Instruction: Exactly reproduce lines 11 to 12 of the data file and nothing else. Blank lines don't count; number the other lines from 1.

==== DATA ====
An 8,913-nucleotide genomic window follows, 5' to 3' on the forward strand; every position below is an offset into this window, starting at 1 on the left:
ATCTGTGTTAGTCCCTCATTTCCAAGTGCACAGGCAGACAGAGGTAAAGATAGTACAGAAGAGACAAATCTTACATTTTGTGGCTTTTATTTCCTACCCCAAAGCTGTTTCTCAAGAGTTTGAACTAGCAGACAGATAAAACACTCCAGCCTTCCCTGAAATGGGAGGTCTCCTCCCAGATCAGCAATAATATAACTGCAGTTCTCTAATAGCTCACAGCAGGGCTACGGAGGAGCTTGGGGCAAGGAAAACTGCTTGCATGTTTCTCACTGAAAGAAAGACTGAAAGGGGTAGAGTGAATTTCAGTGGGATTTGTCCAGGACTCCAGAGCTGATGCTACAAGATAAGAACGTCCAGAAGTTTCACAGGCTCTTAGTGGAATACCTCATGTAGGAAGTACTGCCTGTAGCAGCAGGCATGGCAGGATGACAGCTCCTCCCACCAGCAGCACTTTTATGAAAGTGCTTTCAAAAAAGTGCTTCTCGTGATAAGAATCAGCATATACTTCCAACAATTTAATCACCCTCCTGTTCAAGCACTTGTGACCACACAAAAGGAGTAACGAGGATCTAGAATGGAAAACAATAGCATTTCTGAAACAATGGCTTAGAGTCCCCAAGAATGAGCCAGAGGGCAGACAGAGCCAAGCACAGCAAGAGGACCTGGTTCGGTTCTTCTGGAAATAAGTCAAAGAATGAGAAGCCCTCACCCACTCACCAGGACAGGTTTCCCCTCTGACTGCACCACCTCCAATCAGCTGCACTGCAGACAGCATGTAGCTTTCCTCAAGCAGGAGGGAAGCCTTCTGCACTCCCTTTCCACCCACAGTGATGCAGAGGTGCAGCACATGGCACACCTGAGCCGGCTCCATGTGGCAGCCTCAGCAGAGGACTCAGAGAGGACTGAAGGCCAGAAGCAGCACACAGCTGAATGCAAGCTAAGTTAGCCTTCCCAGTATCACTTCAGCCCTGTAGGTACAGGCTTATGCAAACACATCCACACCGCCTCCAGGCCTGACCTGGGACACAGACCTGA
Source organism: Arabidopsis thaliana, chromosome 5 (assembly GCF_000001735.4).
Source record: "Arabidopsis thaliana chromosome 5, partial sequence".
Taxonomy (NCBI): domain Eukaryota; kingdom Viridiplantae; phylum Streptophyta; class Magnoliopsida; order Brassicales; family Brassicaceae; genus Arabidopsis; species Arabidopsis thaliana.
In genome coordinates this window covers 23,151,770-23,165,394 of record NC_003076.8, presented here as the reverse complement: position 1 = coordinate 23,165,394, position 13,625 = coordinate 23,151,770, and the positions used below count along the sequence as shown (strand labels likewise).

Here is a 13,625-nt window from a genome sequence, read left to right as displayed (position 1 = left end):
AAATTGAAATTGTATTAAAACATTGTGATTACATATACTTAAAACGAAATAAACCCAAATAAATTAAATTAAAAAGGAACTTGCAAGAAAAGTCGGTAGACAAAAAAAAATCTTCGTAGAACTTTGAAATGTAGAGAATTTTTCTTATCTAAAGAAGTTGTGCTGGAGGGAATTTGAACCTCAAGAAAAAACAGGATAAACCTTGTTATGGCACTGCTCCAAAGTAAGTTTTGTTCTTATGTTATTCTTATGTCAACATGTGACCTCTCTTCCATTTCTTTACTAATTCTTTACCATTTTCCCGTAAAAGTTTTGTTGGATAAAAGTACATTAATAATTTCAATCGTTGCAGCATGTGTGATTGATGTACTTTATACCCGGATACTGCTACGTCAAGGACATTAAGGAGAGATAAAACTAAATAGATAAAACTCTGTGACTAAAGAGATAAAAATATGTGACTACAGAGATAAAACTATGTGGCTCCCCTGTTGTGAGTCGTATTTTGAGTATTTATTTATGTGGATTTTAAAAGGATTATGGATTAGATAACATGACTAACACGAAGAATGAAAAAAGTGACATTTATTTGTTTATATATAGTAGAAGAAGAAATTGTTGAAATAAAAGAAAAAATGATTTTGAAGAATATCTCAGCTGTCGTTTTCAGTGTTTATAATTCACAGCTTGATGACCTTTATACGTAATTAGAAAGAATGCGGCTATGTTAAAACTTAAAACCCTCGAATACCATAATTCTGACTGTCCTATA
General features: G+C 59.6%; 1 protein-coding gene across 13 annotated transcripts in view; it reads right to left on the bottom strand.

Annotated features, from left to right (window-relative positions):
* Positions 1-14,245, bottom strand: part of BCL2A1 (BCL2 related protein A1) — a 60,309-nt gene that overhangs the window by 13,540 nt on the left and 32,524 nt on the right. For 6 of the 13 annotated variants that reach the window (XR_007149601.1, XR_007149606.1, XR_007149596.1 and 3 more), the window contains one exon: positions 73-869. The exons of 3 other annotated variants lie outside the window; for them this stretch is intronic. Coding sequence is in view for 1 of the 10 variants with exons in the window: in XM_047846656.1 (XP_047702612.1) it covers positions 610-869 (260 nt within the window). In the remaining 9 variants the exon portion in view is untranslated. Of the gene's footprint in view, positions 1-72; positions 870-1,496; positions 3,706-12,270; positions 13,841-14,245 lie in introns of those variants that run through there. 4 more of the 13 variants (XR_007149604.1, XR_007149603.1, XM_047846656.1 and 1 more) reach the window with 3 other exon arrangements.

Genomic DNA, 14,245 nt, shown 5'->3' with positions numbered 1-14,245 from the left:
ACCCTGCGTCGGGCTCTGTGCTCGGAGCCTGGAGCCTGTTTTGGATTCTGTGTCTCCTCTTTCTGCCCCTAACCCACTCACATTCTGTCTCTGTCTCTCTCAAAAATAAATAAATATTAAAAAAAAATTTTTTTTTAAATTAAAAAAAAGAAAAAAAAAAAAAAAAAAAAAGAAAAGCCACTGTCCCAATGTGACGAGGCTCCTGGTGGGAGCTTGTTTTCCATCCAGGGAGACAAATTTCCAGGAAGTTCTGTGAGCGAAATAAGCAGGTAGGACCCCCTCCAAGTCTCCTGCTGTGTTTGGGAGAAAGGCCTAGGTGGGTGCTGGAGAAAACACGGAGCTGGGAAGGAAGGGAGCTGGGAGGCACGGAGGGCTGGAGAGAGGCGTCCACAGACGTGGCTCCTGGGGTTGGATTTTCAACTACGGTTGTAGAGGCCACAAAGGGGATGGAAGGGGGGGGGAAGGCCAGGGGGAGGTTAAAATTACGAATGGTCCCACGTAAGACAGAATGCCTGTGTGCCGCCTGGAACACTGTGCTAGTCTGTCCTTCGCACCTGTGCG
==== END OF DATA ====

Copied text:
* Positions 1-14,245, bottom strand: part of BCL2A1 (BCL2 related protein A1) — a 60,309-nt gene that overhangs the window by 13,540 nt on the left and 32,524 nt on the right. For 6 of the 13 annotated variants that reach the window (XR_007149601.1, XR_007149606.1, XR_007149596.1 and 3 more), the window contains one exon: positions 73-869. The exons of 3 other annotated variants lie outside the window; for them this stretch is intronic. Coding sequence is in view for 1 of the 10 variants with exons in the window: in XM_047846656.1 (XP_047702612.1) it covers positions 610-869 (260 nt within the window). In the remaining 9 variants the exon portion in view is untranslated. Of the gene's footprint in view, positions 1-72; positions 870-1,496; positions 3,706-12,270; positions 13,841-14,245 lie in introns of those variants that run through there. 4 more of the 13 variants (XR_007149604.1, XR_007149603.1, XM_047846656.1 and 1 more) reach the window with 3 other exon arrangements.

Genomic DNA, 14,245 nt, shown 5'->3' with positions numbered 1-14,245 from the left: